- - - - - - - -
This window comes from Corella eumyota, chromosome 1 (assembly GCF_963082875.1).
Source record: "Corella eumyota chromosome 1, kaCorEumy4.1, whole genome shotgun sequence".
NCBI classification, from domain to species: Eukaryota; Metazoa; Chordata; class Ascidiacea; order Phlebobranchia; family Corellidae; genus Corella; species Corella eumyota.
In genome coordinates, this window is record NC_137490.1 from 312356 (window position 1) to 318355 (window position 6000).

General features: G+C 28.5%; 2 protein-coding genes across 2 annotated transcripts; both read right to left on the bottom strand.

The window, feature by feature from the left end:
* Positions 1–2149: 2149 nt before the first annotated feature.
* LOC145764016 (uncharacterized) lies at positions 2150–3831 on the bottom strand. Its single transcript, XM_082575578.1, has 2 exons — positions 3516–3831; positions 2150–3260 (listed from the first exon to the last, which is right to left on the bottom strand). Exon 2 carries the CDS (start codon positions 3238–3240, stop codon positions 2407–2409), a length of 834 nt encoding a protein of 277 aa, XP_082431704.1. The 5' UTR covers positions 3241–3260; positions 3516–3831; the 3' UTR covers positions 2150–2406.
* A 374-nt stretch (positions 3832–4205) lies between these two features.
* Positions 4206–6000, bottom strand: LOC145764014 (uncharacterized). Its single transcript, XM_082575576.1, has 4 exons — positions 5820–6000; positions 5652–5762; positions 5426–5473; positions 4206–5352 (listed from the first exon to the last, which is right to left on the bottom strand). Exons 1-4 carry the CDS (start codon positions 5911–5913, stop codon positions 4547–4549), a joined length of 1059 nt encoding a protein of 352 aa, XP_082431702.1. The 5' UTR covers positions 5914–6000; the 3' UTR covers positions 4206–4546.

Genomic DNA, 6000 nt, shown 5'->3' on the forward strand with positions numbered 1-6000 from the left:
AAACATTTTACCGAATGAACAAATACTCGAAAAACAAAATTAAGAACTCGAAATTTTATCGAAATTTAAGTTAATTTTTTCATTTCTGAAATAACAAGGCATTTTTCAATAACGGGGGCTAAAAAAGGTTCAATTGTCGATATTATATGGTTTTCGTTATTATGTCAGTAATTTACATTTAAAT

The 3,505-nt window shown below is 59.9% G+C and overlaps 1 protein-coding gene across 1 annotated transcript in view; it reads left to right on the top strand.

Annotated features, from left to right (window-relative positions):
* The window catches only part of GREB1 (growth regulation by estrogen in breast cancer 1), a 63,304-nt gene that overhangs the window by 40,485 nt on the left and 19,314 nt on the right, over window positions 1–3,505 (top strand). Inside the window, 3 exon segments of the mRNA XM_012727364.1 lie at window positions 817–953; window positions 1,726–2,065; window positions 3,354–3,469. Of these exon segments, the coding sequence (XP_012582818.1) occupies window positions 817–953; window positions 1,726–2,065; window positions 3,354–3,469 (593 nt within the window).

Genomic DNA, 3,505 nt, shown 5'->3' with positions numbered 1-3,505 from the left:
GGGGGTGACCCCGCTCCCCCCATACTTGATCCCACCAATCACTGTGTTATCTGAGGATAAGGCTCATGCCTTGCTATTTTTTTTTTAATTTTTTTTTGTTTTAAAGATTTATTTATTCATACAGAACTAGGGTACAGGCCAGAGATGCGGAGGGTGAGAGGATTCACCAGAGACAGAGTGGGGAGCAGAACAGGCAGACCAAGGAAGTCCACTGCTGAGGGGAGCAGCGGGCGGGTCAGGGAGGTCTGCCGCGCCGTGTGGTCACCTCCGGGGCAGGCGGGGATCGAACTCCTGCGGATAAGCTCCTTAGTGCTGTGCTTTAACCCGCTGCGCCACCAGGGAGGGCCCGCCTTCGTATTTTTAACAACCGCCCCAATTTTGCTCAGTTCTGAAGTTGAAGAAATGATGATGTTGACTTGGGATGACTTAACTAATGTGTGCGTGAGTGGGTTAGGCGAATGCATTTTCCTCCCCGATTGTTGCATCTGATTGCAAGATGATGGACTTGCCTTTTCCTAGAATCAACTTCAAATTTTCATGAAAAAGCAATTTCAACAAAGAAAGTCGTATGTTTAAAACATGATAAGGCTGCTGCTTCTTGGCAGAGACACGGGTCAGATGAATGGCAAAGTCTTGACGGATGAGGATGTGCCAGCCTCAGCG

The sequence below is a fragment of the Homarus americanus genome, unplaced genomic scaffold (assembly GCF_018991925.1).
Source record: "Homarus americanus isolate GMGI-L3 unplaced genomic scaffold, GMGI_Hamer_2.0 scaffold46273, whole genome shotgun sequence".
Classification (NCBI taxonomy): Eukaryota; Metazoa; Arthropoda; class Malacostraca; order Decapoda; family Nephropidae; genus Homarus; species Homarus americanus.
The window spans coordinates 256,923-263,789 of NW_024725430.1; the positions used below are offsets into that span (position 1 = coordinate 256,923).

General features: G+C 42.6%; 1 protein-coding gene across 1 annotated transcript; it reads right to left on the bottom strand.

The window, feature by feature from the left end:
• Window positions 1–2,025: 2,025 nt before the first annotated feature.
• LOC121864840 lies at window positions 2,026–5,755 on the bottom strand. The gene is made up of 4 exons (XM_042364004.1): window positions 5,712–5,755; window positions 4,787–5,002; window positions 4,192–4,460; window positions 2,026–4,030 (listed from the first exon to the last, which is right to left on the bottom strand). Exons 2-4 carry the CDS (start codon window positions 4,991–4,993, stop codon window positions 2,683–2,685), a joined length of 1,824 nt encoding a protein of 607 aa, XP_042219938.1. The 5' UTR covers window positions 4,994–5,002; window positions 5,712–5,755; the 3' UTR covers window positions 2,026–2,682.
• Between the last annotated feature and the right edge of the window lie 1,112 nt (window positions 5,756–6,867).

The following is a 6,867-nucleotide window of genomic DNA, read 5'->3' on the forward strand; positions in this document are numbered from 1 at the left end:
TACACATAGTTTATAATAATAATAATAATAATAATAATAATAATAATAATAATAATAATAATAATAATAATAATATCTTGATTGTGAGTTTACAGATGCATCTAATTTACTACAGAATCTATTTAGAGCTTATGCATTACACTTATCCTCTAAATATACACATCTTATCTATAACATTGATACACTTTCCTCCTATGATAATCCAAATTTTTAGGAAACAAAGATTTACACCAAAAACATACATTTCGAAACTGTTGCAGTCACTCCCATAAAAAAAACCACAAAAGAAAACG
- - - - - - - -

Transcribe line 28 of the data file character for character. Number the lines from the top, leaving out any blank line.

TACACATAGTTTATAATAATAATAATAATAATAATAATAATAATAATAATAATAATAATAATAATAATAATAATATCTTGATTGTGAGTTTACAGATGCATCTAATTTACTACAGAATCTATTTAGAGCTTATGCATTACACTTATCCTCTAAATATACACATCTTATCTATAACATTGATACACTTTCCTCCTATGATAATCCAAATTTTTAGGAAACAAAGATTTACACCAAAAACATACATTTCGAAACTGTTGCAGTCACTCCCATAAAAAAAACCACAAAAGAAAACG